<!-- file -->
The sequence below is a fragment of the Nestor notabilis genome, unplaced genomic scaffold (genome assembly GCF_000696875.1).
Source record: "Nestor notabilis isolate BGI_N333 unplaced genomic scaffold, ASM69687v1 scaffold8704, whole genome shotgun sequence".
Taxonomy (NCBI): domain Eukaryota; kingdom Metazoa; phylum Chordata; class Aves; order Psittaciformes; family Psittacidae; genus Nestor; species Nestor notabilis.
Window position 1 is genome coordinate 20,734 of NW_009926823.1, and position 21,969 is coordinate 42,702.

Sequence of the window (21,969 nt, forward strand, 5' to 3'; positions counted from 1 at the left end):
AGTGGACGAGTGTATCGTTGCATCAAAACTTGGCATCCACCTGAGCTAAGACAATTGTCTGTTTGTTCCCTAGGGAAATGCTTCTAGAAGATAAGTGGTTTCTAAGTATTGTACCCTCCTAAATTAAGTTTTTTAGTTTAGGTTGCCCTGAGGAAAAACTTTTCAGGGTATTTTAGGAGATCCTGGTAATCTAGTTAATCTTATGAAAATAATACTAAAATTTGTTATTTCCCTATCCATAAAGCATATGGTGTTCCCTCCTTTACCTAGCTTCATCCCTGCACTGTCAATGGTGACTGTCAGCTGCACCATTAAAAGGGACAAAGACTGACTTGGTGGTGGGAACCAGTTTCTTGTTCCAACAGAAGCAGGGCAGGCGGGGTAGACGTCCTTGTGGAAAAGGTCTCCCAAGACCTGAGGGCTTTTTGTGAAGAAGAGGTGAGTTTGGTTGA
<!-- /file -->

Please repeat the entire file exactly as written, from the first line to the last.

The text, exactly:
The sequence below is a fragment of the Nestor notabilis genome, unplaced genomic scaffold (genome assembly GCF_000696875.1).
Source record: "Nestor notabilis isolate BGI_N333 unplaced genomic scaffold, ASM69687v1 scaffold8704, whole genome shotgun sequence".
Taxonomy (NCBI): domain Eukaryota; kingdom Metazoa; phylum Chordata; class Aves; order Psittaciformes; family Psittacidae; genus Nestor; species Nestor notabilis.
Window position 1 is genome coordinate 20,734 of NW_009926823.1, and position 21,969 is coordinate 42,702.

Sequence of the window (21,969 nt, forward strand, 5' to 3'; positions counted from 1 at the left end):
AGTGGACGAGTGTATCGTTGCATCAAAACTTGGCATCCACCTGAGCTAAGACAATTGTCTGTTTGTTCCCTAGGGAAATGCTTCTAGAAGATAAGTGGTTTCTAAGTATTGTACCCTCCTAAATTAAGTTTTTTAGTTTAGGTTGCCCTGAGGAAAAACTTTTCAGGGTATTTTAGGAGATCCTGGTAATCTAGTTAATCTTATGAAAATAATACTAAAATTTGTTATTTCCCTATCCATAAAGCATATGGTGTTCCCTCCTTTACCTAGCTTCATCCCTGCACTGTCAATGGTGACTGTCAGCTGCACCATTAAAAGGGACAAAGACTGACTTGGTGGTGGGAACCAGTTTCTTGTTCCAACAGAAGCAGGGCAGGCGGGGTAGACGTCCTTGTGGAAAAGGTCTCCCAAGACCTGAGGGCTTTTTGTGAAGAAGAGGTGAGTTTGGTTGA